What is the Eurozone?
Simply put, the Eurozone is a union of 19 of the 28 European countries or member states, that have adapted the euro as their common currency. The remaining countries use their own currencies as their sole forms of legal tender. Monetary policy within the Eurozone is set by The European Central Bank, also known as the ECB. The ECB is governed by a president and a board, which consist of the heads of national central banks, who manage a state’s currency, money supply and interest rates. The primary function of the ECB is to keep inflation under control. Though the Eurozone has been experiencing some financial setbacks lately, things appear to be stabilizing.
Current conditions within the Eurozone
Currency within the zone is one of the most liquid when compared to other currencies around the world, which makes the currency more attractive to central banks, where the euro continues to gain support in reserves. There is a lot of good news for the future of the Eurozone. Inflation rose 0.0% in October, 2015. Also, lower energy cost has kept the cost of living down, and the unemployment crisis has somewhat eased. For the year to the month of October, inflation rose only 0.0 percent, which is good but still doesn’t put inflation where the ECB wants it. Unemployment reached a new 6-year low, according to Eurostat, which reports a jobless rate of 10.8 percent, which is lower than economist had predicted and is the lowest since January, 2012.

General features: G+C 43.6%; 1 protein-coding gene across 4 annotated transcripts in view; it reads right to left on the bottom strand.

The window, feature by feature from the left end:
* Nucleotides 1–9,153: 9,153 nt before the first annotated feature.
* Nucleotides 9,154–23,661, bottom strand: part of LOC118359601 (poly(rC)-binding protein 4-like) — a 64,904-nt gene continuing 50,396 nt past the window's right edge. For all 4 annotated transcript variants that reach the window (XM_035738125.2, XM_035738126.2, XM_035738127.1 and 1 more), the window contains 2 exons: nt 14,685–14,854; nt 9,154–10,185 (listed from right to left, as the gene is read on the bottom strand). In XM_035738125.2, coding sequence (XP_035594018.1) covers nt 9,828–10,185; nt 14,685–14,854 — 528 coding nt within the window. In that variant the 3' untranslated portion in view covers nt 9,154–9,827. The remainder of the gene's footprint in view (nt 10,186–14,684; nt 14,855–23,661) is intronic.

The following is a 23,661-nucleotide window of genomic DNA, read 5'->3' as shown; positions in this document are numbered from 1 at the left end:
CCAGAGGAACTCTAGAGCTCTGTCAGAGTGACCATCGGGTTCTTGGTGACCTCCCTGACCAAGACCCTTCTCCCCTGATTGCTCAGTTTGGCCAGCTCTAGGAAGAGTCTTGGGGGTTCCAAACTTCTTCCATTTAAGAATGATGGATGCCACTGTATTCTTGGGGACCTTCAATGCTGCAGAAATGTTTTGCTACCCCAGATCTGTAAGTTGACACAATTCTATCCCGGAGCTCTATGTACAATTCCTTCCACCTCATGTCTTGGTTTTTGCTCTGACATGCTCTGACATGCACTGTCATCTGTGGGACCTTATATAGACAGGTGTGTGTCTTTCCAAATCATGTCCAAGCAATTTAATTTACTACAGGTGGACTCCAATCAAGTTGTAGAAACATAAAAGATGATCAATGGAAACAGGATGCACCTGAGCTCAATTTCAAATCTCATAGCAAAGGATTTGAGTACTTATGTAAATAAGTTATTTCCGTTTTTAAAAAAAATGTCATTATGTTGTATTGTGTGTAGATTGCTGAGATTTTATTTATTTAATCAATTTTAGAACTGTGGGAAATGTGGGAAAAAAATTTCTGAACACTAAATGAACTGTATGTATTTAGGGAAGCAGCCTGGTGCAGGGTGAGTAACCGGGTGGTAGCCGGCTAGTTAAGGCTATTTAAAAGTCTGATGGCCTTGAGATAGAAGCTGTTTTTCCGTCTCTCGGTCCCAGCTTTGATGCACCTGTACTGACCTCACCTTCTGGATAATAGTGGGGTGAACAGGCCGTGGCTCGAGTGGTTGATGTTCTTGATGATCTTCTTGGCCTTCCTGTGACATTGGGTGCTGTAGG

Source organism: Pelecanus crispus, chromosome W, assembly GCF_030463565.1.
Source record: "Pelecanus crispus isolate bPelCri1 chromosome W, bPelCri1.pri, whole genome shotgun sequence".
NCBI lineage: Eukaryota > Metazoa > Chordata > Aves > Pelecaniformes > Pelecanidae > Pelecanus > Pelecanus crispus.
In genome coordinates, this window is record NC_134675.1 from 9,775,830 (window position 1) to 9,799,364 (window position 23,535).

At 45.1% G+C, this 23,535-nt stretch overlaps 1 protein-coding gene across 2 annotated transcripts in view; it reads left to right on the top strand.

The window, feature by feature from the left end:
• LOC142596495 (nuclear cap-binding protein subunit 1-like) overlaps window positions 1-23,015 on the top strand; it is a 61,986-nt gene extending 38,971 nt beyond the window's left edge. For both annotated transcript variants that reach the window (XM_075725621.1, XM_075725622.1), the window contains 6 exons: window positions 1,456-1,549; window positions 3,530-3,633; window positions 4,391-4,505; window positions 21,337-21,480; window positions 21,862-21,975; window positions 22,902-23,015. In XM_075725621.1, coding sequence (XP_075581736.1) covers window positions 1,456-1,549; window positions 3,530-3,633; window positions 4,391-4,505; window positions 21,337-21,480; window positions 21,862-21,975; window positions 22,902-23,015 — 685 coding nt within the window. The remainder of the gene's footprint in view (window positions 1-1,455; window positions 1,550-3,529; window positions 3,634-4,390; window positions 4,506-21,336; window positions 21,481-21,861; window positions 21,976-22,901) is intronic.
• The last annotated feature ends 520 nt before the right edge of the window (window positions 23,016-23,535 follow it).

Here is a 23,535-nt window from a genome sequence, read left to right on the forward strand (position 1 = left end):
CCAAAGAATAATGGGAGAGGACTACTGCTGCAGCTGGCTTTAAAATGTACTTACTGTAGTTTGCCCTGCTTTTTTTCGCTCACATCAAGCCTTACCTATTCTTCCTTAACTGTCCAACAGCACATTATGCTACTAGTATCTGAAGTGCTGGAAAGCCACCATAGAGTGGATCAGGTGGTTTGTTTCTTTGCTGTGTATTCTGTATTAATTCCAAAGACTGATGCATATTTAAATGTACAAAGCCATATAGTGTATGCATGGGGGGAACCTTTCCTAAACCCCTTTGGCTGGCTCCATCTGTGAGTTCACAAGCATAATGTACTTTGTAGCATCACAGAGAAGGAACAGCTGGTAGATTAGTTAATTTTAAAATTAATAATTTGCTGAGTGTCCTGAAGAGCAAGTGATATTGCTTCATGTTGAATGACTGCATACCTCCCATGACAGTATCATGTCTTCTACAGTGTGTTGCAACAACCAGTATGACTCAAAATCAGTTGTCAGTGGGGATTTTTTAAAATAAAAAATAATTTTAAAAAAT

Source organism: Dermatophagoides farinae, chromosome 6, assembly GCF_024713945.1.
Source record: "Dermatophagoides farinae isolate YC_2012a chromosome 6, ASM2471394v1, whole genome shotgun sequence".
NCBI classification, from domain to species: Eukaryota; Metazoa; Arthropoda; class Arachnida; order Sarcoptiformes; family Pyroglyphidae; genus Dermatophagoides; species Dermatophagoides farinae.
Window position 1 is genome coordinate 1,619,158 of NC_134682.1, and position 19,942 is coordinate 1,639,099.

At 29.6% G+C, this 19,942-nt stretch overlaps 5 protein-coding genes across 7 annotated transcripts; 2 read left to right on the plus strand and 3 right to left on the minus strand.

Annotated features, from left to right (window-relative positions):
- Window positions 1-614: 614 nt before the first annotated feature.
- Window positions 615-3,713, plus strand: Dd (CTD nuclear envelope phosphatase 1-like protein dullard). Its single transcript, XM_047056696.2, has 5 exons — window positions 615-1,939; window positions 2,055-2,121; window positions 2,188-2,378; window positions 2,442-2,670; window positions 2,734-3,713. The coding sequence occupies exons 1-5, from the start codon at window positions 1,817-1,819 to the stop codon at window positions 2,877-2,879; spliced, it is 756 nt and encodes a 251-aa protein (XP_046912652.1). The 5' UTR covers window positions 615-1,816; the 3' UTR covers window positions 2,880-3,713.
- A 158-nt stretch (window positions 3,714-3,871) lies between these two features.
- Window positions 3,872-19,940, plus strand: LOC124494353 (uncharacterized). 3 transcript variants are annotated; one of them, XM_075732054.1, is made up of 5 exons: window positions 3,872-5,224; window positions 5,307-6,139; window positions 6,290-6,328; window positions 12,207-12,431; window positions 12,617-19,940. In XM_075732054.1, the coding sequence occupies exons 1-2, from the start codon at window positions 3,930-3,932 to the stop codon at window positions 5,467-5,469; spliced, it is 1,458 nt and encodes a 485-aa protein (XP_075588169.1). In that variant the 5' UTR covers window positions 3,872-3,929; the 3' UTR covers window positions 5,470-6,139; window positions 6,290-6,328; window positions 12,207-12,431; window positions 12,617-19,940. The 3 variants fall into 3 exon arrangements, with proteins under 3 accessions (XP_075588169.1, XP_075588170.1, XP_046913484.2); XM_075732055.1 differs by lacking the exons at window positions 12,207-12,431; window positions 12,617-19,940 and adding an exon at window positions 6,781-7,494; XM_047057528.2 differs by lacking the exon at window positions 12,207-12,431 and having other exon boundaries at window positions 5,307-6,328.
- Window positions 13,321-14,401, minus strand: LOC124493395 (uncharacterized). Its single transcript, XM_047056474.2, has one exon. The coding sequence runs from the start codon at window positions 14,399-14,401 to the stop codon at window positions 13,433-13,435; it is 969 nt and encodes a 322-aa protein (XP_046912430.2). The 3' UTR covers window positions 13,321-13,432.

What does the future hold for the Eurozone?
Slow but continuous growth will more than likely continue within the zone. Spain, one of the big four countries of the Eurozone, is showing the highest economic growth at 0.7 percent, while Germany came in second with 0.4 percent and Italy at 0.3 percent. While economic growth within the zone is moving forward, it is doing so at a pace much slower than that of the U.S. economy experienced over the past several years. The stimulus package may provide a much needed boost to thrust economic growth within the Eurozone to a faster pace. Otherwise, growth will most likely remain at its current levels.